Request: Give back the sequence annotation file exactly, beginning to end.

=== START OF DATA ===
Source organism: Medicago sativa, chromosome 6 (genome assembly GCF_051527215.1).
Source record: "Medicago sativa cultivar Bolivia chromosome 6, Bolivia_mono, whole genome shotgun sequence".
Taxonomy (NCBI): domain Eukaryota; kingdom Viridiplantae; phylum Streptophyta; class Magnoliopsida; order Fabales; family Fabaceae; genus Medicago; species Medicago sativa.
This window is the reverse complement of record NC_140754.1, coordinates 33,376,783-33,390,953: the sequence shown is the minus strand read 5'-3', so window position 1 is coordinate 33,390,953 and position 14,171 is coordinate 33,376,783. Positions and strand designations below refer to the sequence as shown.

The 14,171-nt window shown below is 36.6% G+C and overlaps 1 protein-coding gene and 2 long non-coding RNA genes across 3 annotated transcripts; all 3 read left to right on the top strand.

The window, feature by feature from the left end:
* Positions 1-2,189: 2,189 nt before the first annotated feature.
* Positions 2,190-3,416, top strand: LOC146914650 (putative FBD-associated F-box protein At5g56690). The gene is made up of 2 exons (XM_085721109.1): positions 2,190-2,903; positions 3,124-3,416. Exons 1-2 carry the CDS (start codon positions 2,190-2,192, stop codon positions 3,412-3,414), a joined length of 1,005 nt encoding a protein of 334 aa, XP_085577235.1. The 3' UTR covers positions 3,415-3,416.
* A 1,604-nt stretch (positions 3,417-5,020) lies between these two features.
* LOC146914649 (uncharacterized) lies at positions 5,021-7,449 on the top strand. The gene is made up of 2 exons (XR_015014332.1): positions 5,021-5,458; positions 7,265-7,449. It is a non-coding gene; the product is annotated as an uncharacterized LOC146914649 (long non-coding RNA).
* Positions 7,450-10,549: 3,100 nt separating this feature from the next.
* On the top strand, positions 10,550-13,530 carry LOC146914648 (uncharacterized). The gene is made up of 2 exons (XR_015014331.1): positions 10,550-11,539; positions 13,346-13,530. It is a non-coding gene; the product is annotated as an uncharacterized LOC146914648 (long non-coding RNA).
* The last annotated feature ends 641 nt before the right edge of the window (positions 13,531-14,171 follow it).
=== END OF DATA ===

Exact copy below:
Source organism: Medicago sativa, chromosome 6 (genome assembly GCF_051527215.1).
Source record: "Medicago sativa cultivar Bolivia chromosome 6, Bolivia_mono, whole genome shotgun sequence".
Taxonomy (NCBI): domain Eukaryota; kingdom Viridiplantae; phylum Streptophyta; class Magnoliopsida; order Fabales; family Fabaceae; genus Medicago; species Medicago sativa.
This window is the reverse complement of record NC_140754.1, coordinates 33,376,783-33,390,953: the sequence shown is the minus strand read 5'-3', so window position 1 is coordinate 33,390,953 and position 14,171 is coordinate 33,376,783. Positions and strand designations below refer to the sequence as shown.

The 14,171-nt window shown below is 36.6% G+C and overlaps 1 protein-coding gene and 2 long non-coding RNA genes across 3 annotated transcripts; all 3 read left to right on the top strand.

The window, feature by feature from the left end:
* Positions 1-2,189: 2,189 nt before the first annotated feature.
* Positions 2,190-3,416, top strand: LOC146914650 (putative FBD-associated F-box protein At5g56690). The gene is made up of 2 exons (XM_085721109.1): positions 2,190-2,903; positions 3,124-3,416. Exons 1-2 carry the CDS (start codon positions 2,190-2,192, stop codon positions 3,412-3,414), a joined length of 1,005 nt encoding a protein of 334 aa, XP_085577235.1. The 3' UTR covers positions 3,415-3,416.
* A 1,604-nt stretch (positions 3,417-5,020) lies between these two features.
* LOC146914649 (uncharacterized) lies at positions 5,021-7,449 on the top strand. The gene is made up of 2 exons (XR_015014332.1): positions 5,021-5,458; positions 7,265-7,449. It is a non-coding gene; the product is annotated as an uncharacterized LOC146914649 (long non-coding RNA).
* Positions 7,450-10,549: 3,100 nt separating this feature from the next.
* On the top strand, positions 10,550-13,530 carry LOC146914648 (uncharacterized). The gene is made up of 2 exons (XR_015014331.1): positions 10,550-11,539; positions 13,346-13,530. It is a non-coding gene; the product is annotated as an uncharacterized LOC146914648 (long non-coding RNA).
* The last annotated feature ends 641 nt before the right edge of the window (positions 13,531-14,171 follow it).